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Past Dam Failures with Modes of Failure

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Presentation on theme: "Past Dam Failures with Modes of Failure"— Presentation transcript:

1 Past Dam Failures with Modes of Failure
Keith Mills, P.E., G.E. Acting State Engineer Oregon Water Resources Dept. 2014 NWHA Annual Meeting

2 Objective – Discuss major dam incidents relevant to the PNW
Four Dams were selected because Severe or potential severe consequences Modes of failure applicable to Pacific Northwest Reasonable knowledge of incident cause

3 Relevant Dam Incidents
Vaiont Northern Italy Teton Eastern Idaho Taum Sauk Missouri Kaloko Kauai, Hawaii

4 Lessons Learned Comprehending geology - conditions
Design - state of the practice? Construction practices Non-engineered alterations Operations, monitoring and Inspections

5 Two Historical Failures
Johnstown (South Fork) 1889 Saint Francis 1928

6 South Fork Dam Lives Lost: 2,209 Type: Embankment (earth and puddle)
10 miles SE Johnstown, PA Constructed: Height 72 feet Storage 15,000 acre-ft Date of Failure: May 31, 1889 Lives Lost: 2,209

7 South Fork Dam

8 Saint Francis Dam Lives Lost: 450+ Type: Concrete Gravity
Location: 70 miles North Los Angeles Constructed: 1924 to 1926 Height 205 feet Storage 38,000 acre feet Date of Failure: March 12, 1928 Lives Lost: 450+

9 Saint Francis Dam Remnants after near instantaneous dam failure

10 Vaiont Dam Lives Lost: 2,500 Type: Concrete thin arch Height 869 feet
Location: 60 miles North of Venice Constructed: Hydroelectric Height 869 feet Storage 122,000 acre ft Date of Failure: October 9, 1963 Lives Lost: 2,500

11 Vaiont Dam Before After – landslide dwarfs dam

12 Vaiont Dam mode of flooding
DAM DID NOT FAIL DESPITE OVERTOPPING BY FT Gigantic landslide displaced reservoir Contributing Factors Missed existing inactive landslide(s) Control by changing reservoir levels Extreme landslide size and speed (very rare) Note reservoir level and rate of movement

13 Vaiont Dam –Lessons Learned
Comprehend the dam site geology Unwise to rely on reservoir level to control landslide movement Arch dams can be very stable (dam survived) No timely independent investigation Italian state - “the price of modernization”

14 Teton Dam Type: Zoned Embankment 40 miles NE Idaho Falls
Constructed: Height 305 feet Storage 288, 250 acre feet Date of Failure: June 5, 1976 Lives Lost: 11 (middle of reported range) Property damage: $400,000,000 -$1,000,000,000

15 Teton Dam Picture taken at near maximum breach just past noon, first observation of problems were that morning

16 Teton Dam Mode of Failure
Primary: Development of rapid piping in right abutment with no defense or filter Contributing Factors Large open joints and fissures in next to key trench Zone 1 (core) material highly prone to erosion and piping Non standard key trench in abutment No soil filter in abutment key trenches Grout curtain inconsistent

17 Teton Dam Lessons Learned
Designers must understand the significance of open fractures and voids Key trenches in the abutment can make the situation worse A defensive design for all parts of the dam was essential Abutment Key Trench

18 Teton Dam Lessons Learned
Incomplete grouting can be very unsafe No compacted fill is ever homogenous Internal erosion can be masked if rock fractured and open Piping through erodible fill can develop to a dam breach very quickly Cooperating agencies can complete an outstanding forensic investigation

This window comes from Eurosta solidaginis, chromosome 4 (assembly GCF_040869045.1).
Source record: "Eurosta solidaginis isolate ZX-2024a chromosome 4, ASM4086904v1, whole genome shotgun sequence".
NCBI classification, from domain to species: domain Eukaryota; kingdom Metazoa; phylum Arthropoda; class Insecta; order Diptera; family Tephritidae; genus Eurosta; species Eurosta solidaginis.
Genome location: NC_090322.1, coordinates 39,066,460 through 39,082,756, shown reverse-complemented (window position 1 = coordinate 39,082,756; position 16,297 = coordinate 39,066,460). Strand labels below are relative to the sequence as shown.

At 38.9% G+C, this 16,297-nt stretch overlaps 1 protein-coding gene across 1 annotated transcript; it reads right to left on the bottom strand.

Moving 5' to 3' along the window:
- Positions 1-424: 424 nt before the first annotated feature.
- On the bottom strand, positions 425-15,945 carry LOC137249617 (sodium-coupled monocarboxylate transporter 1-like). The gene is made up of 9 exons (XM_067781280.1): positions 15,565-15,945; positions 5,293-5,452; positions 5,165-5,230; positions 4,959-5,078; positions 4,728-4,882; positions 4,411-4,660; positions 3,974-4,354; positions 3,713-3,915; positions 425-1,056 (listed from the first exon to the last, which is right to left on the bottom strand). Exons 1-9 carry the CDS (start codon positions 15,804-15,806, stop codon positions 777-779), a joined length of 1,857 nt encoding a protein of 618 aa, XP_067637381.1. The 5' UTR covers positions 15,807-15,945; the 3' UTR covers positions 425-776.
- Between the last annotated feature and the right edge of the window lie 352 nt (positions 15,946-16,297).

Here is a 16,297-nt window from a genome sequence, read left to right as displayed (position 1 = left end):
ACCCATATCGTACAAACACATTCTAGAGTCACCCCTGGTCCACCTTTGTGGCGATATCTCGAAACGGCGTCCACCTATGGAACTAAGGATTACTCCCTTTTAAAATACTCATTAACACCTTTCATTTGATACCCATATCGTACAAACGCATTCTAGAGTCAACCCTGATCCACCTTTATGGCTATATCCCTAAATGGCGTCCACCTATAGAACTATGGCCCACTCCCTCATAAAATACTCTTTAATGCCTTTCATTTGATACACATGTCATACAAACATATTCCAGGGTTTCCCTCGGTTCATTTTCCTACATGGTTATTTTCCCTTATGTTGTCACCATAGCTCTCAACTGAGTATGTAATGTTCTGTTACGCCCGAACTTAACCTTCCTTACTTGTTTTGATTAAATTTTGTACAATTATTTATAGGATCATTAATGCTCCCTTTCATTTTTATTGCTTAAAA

19 Taum Sauk Dam Lives Lost: 0 (5 serious injuries)
Type: Concrete faced rock-fill with a parapet wall, liner added 90 miles Southwest of Saint Louis, MO Constructed: Failure: December 14, 2005 87 feet tall acre feet Lives Lost: 0 (5 serious injuries)

20 Taum Sauk Pumped storage reservoir Inundation in yellow
Flood wave stored in lower reservoir Camp located in inundation area Little use in winter Casualties could have been much higher

21 Taum Sauk Mode of Failure
Overflow eroding rockfill Crest uneven from settlement Improperly placed sensors Unsafely programmed sensors No direct observation Differential settlement (fines) Irregular foundation material Improper liner placement No spillway

22 Taum Sauk Lessons Learned
All dams need a spillway Dams, even rock-fill, settle over time Concrete faced dams prone to severe damage if there is settlement Organizations need to care about safety Largest FERC fine, at least to that point Dam failures impact all dam owners

23 Kaloko Dam Lives Lost: 7 Property damage: Still in litigation
Type: Embankment/hydraulic fill Location: 10 mi NW Kapaa Built 1890, Raised 1911 Height 40 feet Storage 1200 acre feet Failure: March 14, 2006 Lives Lost: 7 Property damage: Still in litigation Complex ownership pattern

24 Kaloko Dam Inundation Area after dam breach

25 Kaloko Dam Mode of Failure
Primary: Spillway filled by new dam owner, then extended overtopping (filled by irrigation ditch) Contributing Factors: Crest uneven (2 feet) Lack of maintenance; Trees hid erosion Incorrect inspectors The breach

26 Kaloko Dam Lessons Learned
DO NOT FILL IN THE SPILLWAY!!!!!!! Incorrect hazard ratings can have serious consequences (Low when it should have been HIGH) A red flag when dam owners and ditch operators do not talk Inspect dams that need to be inspected The dam regulator must inspect & investigate Where was dam safety?

27 Key Lessons from the 6 incidents
Spillways need to handle design inflows Understand big picture geology (rock and soil) Old design flaws are common As-built is different than as designed Small dams failures have consequences on owners of large dams

28 Acknowledgements Robert B. Jansen, USBOR Retired, author of Dams and Public Safety J. David Rogers, Professor of Geological Engineering, Missouri University of Science and Technology Dave Pelty, Durham University Robert Godbey, Hawaii Special Deputy A.G.

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